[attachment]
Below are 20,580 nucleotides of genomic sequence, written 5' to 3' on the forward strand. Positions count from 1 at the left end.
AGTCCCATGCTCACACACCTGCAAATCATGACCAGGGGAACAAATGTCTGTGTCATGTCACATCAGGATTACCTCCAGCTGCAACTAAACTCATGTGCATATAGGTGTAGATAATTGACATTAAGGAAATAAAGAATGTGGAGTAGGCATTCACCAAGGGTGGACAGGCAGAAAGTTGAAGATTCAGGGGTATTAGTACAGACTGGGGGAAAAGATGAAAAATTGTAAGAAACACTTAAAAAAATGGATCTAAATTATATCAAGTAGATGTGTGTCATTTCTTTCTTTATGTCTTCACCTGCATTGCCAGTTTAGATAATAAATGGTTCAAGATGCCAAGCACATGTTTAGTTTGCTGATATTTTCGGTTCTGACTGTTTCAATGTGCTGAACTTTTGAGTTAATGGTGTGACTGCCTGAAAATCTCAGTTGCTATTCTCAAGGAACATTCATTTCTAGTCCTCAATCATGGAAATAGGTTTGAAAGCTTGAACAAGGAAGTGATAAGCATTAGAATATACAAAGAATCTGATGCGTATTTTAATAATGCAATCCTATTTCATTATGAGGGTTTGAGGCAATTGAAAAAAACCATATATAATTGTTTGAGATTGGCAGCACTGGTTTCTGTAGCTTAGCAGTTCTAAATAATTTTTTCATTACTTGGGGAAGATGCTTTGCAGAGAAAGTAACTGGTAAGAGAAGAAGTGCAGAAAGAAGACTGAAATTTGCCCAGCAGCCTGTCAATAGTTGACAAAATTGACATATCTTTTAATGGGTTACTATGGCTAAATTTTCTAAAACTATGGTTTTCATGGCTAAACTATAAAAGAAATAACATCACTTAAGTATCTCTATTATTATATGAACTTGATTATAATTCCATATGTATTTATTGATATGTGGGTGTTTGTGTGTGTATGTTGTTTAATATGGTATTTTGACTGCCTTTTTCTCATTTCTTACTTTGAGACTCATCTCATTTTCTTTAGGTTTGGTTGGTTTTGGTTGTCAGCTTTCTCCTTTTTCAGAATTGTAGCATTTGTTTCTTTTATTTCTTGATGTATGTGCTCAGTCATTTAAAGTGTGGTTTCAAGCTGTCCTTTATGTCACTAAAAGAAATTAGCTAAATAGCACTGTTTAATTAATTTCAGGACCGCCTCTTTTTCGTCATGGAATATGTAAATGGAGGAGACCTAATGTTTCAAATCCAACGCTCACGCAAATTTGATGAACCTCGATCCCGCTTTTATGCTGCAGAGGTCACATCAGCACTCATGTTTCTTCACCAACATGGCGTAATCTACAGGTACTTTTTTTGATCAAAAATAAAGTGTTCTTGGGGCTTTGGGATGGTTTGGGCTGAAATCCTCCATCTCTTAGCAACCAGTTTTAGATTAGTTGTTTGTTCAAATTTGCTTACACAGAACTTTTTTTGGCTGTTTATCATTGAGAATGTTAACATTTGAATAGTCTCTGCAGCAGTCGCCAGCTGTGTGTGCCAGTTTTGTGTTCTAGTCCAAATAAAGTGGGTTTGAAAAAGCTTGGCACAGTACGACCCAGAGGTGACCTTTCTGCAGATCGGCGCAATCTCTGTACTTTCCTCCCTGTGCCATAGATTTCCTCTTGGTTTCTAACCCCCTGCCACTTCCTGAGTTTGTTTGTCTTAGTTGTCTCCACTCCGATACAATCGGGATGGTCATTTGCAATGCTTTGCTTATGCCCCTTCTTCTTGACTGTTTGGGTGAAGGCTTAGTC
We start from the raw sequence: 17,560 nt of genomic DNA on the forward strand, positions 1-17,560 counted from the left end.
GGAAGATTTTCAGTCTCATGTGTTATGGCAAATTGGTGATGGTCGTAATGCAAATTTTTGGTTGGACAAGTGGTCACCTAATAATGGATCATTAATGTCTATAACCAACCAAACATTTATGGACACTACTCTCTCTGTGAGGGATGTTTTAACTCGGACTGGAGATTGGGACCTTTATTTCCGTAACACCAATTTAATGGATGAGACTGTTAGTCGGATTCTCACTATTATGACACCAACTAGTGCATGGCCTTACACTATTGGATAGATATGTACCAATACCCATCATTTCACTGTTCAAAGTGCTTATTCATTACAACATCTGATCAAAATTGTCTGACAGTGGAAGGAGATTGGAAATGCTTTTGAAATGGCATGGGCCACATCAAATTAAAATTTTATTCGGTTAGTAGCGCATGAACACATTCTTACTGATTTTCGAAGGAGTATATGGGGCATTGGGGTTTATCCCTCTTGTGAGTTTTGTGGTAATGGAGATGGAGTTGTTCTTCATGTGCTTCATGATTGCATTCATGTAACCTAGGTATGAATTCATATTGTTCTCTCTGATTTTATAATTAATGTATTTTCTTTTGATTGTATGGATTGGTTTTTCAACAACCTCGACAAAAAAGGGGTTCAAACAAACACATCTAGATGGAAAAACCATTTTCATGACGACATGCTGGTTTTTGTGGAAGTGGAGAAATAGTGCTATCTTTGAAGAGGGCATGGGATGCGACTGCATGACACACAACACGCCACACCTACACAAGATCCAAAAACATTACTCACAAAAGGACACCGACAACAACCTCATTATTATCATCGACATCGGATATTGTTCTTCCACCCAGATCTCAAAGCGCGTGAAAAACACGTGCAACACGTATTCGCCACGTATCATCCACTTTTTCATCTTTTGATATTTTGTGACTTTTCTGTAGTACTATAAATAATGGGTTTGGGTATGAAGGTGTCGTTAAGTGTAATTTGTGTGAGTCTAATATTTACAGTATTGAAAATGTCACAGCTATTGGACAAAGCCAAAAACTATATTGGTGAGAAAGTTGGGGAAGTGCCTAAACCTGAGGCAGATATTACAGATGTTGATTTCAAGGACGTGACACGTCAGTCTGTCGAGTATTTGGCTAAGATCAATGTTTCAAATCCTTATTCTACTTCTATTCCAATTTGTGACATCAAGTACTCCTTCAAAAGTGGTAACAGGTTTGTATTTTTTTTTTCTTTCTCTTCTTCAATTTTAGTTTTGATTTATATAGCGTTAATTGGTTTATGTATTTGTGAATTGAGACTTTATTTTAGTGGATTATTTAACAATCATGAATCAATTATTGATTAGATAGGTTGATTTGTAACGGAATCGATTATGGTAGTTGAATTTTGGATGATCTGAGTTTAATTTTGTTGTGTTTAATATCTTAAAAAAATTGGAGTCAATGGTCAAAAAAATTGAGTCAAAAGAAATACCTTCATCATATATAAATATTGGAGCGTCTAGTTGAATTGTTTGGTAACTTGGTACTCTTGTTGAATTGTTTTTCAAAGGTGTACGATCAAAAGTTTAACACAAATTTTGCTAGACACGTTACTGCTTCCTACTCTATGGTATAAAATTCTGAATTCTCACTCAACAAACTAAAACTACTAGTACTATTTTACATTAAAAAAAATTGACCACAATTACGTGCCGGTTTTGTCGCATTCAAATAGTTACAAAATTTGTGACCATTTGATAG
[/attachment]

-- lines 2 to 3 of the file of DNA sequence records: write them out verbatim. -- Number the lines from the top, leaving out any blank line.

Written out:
AGTCCCATGCTCACACACCTGCAAATCATGACCAGGGGAACAAATGTCTGTGTCATGTCACATCAGGATTACCTCCAGCTGCAACTAAACTCATGTGCATATAGGTGTAGATAATTGACATTAAGGAAATAAAGAATGTGGAGTAGGCATTCACCAAGGGTGGACAGGCAGAAAGTTGAAGATTCAGGGGTATTAGTACAGACTGGGGGAAAAGATGAAAAATTGTAAGAAACACTTAAAAAAATGGATCTAAATTATATCAAGTAGATGTGTGTCATTTCTTTCTTTATGTCTTCACCTGCATTGCCAGTTTAGATAATAAATGGTTCAAGATGCCAAGCACATGTTTAGTTTGCTGATATTTTCGGTTCTGACTGTTTCAATGTGCTGAACTTTTGAGTTAATGGTGTGACTGCCTGAAAATCTCAGTTGCTATTCTCAAGGAACATTCATTTCTAGTCCTCAATCATGGAAATAGGTTTGAAAGCTTGAACAAGGAAGTGATAAGCATTAGAATATACAAAGAATCTGATGCGTATTTTAATAATGCAATCCTATTTCATTATGAGGGTTTGAGGCAATTGAAAAAAACCATATATAATTGTTTGAGATTGGCAGCACTGGTTTCTGTAGCTTAGCAGTTCTAAATAATTTTTTCATTACTTGGGGAAGATGCTTTGCAGAGAAAGTAACTGGTAAGAGAAGAAGTGCAGAAAGAAGACTGAAATTTGCCCAGCAGCCTGTCAATAGTTGACAAAATTGACATATCTTTTAATGGGTTACTATGGCTAAATTTTCTAAAACTATGGTTTTCATGGCTAAACTATAAAAGAAATAACATCACTTAAGTATCTCTATTATTATATGAACTTGATTATAATTCCATATGTATTTATTGATATGTGGGTGTTTGTGTGTGTATGTTGTTTAATATGGTATTTTGACTGCCTTTTTCTCATTTCTTACTTTGAGACTCATCTCATTTTCTTTAGGTTTGGTTGGTTTTGGTTGTCAGCTTTCTCCTTTTTCAGAATTGTAGCATTTGTTTCTTTTATTTCTTGATGTATGTGCTCAGTCATTTAAAGTGTGGTTTCAAGCTGTCCTTTATGTCACTAAAAGAAATTAGCTAAATAGCACTGTTTAATTAATTTCAGGACCGCCTCTTTTTCGTCATGGAATATGTAAATGGAGGAGACCTAATGTTTCAAATCCAACGCTCACGCAAATTTGATGAACCTCGATCCCGCTTTTATGCTGCAGAGGTCACATCAGCACTCATGTTTCTTCACCAACATGGCGTAATCTACAGGTACTTTTTTTGATCAAAAATAAAGTGTTCTTGGGGCTTTGGGATGGTTTGGGCTGAAATCCTCCATCTCTTAGCAACCAGTTTTAGATTAGTTGTTTGTTCAAATTTGCTTACACAGAACTTTTTTTGGCTGTTTATCATTGAGAATGTTAACATTTGAATAGTCTCTGCAGCAGTCGCCAGCTGTGTGTGCCAGTTTTGTGTTCTAGTCCAAATAAAGTGGGTTTGAAAAAGCTTGGCACAGTACGACCCAGAGGTGACCTTTCTGCAGATCGGCGCAATCTCTGTACTTTCCTCCCTGTGCCATAGATTTCCTCTTGGTTTCTAACCCCCTGCCACTTCCTGAGTTTGTTTGTCTTAGTTGTCTCCACTCCGATACAATCGGGATGGTCATTTGCAATGCTTTGCTTATGCCCCTTCTTCTTGACTGTTTGGGTGAAGGCTTAGTC
We start from the raw sequence: 17,560 nt of genomic DNA on the forward strand, positions 1-17,560 counted from the left end.